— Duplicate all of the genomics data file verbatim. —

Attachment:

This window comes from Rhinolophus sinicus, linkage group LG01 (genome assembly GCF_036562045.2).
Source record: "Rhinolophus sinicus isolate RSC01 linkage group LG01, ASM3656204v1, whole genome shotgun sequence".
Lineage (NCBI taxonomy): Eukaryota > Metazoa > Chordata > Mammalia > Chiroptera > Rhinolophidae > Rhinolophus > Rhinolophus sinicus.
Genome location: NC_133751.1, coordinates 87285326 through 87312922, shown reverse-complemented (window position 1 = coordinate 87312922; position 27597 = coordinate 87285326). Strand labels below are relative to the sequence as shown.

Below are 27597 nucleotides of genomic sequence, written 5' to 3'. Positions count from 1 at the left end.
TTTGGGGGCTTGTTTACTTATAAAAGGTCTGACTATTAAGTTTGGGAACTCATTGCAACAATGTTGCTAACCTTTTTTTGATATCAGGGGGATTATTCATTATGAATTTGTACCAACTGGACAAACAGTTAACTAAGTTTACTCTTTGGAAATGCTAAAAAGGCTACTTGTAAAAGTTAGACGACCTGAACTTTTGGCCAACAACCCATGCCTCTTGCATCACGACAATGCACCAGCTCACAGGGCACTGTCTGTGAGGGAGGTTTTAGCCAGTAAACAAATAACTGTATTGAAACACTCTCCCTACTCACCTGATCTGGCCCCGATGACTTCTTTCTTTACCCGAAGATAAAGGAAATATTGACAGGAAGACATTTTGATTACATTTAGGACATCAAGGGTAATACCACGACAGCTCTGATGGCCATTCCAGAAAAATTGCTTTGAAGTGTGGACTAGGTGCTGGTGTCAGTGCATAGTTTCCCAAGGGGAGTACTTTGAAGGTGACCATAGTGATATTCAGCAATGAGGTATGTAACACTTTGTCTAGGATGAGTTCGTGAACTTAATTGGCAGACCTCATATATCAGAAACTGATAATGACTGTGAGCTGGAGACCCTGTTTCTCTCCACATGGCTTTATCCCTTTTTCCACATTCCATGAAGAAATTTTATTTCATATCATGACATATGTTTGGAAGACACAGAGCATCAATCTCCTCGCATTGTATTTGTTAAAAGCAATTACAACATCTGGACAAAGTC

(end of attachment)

This window comes from Rhinolophus sinicus, linkage group LG01 (genome assembly GCF_036562045.2).
Source record: "Rhinolophus sinicus isolate RSC01 linkage group LG01, ASM3656204v1, whole genome shotgun sequence".
Lineage (NCBI taxonomy): Eukaryota > Metazoa > Chordata > Mammalia > Chiroptera > Rhinolophidae > Rhinolophus > Rhinolophus sinicus.
Genome location: NC_133751.1, coordinates 87285326 through 87312922, shown reverse-complemented (window position 1 = coordinate 87312922; position 27597 = coordinate 87285326). Strand labels below are relative to the sequence as shown.

Below are 27597 nucleotides of genomic sequence, written 5' to 3'. Positions count from 1 at the left end.
TTTGGGGGCTTGTTTACTTATAAAAGGTCTGACTATTAAGTTTGGGAACTCATTGCAACAATGTTGCTAACCTTTTTTTGATATCAGGGGGATTATTCATTATGAATTTGTACCAACTGGACAAACAGTTAACTAAGTTTACTCTTTGGAAATGCTAAAAAGGCTACTTGTAAAAGTTAGACGACCTGAACTTTTGGCCAACAACCCATGCCTCTTGCATCACGACAATGCACCAGCTCACAGGGCACTGTCTGTGAGGGAGGTTTTAGCCAGTAAACAAATAACTGTATTGAAACACTCTCCCTACTCACCTGATCTGGCCCCGATGACTTCTTTCTTTACCCGAAGATAAAGGAAATATTGACAGGAAGACATTTTGATTACATTTAGGACATCAAGGGTAATACCACGACAGCTCTGATGGCCATTCCAGAAAAATTGCTTTGAAGTGTGGACTAGGTGCTGGTGTCAGTGCATAGTTTCCCAAGGGGAGTACTTTGAAGGTGACCATAGTGATATTCAGCAATGAGGTATGTAACACTTTGTCTAGGATGAGTTCGTGAACTTAATTGGCAGACCTCATATATCAGAAACTGATAATGACTGTGAGCTGGAGACCCTGTTTCTCTCCACATGGCTTTATCCCTTTTTCCACATTCCATGAAGAAATTTTATTTCATATCATGACATATGTTTGGAAGACACAGAGCATCAATCTCCTCGCATTGTATTTGTTAAAAGCAATTACAACATCTGGACAAAGTC